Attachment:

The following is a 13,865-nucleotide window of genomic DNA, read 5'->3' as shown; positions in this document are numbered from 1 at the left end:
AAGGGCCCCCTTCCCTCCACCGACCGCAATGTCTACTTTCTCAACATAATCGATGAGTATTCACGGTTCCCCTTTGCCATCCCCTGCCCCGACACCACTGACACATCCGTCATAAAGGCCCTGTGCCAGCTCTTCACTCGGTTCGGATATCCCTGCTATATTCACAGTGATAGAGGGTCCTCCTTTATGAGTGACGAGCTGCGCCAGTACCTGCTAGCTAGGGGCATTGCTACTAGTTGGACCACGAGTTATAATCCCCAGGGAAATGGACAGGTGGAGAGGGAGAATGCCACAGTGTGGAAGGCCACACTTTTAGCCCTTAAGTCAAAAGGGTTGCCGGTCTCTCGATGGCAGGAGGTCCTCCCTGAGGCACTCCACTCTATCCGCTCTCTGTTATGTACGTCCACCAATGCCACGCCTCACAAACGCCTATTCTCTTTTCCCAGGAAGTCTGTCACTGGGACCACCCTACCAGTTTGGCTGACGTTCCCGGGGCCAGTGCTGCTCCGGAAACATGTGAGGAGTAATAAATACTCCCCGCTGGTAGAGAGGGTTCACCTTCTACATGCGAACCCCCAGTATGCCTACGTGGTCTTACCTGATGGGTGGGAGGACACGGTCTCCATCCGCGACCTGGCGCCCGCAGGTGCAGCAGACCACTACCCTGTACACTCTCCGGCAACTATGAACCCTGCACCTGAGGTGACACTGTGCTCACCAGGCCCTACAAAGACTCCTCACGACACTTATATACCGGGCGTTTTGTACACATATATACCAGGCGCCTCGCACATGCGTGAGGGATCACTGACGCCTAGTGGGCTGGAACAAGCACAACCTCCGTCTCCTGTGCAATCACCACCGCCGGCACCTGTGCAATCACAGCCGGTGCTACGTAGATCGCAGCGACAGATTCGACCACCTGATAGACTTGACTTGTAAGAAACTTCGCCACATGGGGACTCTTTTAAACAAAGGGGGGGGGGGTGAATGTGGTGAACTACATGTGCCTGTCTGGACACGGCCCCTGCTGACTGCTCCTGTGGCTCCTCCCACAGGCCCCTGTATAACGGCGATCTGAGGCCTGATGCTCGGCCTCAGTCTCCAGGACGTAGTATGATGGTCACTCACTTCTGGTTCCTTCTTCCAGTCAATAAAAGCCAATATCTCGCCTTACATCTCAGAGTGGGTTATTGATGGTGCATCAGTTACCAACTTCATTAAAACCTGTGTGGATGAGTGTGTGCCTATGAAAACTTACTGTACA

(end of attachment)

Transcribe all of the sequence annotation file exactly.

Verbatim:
The following is a 13,865-nucleotide window of genomic DNA, read 5'->3' as shown; positions in this document are numbered from 1 at the left end:
AAGGGCCCCCTTCCCTCCACCGACCGCAATGTCTACTTTCTCAACATAATCGATGAGTATTCACGGTTCCCCTTTGCCATCCCCTGCCCCGACACCACTGACACATCCGTCATAAAGGCCCTGTGCCAGCTCTTCACTCGGTTCGGATATCCCTGCTATATTCACAGTGATAGAGGGTCCTCCTTTATGAGTGACGAGCTGCGCCAGTACCTGCTAGCTAGGGGCATTGCTACTAGTTGGACCACGAGTTATAATCCCCAGGGAAATGGACAGGTGGAGAGGGAGAATGCCACAGTGTGGAAGGCCACACTTTTAGCCCTTAAGTCAAAAGGGTTGCCGGTCTCTCGATGGCAGGAGGTCCTCCCTGAGGCACTCCACTCTATCCGCTCTCTGTTATGTACGTCCACCAATGCCACGCCTCACAAACGCCTATTCTCTTTTCCCAGGAAGTCTGTCACTGGGACCACCCTACCAGTTTGGCTGACGTTCCCGGGGCCAGTGCTGCTCCGGAAACATGTGAGGAGTAATAAATACTCCCCGCTGGTAGAGAGGGTTCACCTTCTACATGCGAACCCCCAGTATGCCTACGTGGTCTTACCTGATGGGTGGGAGGACACGGTCTCCATCCGCGACCTGGCGCCCGCAGGTGCAGCAGACCACTACCCTGTACACTCTCCGGCAACTATGAACCCTGCACCTGAGGTGACACTGTGCTCACCAGGCCCTACAAAGACTCCTCACGACACTTATATACCGGGCGTTTTGTACACATATATACCAGGCGCCTCGCACATGCGTGAGGGATCACTGACGCCTAGTGGGCTGGAACAAGCACAACCTCCGTCTCCTGTGCAATCACCACCGCCGGCACCTGTGCAATCACAGCCGGTGCTACGTAGATCGCAGCGACAGATTCGACCACCTGATAGACTTGACTTGTAAGAAACTTCGCCACATGGGGACTCTTTTAAACAAAGGGGGGGGGGGTGAATGTGGTGAACTACATGTGCCTGTCTGGACACGGCCCCTGCTGACTGCTCCTGTGGCTCCTCCCACAGGCCCCTGTATAACGGCGATCTGAGGCCTGATGCTCGGCCTCAGTCTCCAGGACGTAGTATGATGGTCACTCACTTCTGGTTCCTTCTTCCAGTCAATAAAAGCCAATATCTCGCCTTACATCTCAGAGTGGGTTATTGATGGTGCATCAGTTACCAACTTCATTAAAACCTGTGTGGATGAGTGTGTGCCTATGAAAACTTACTGTACA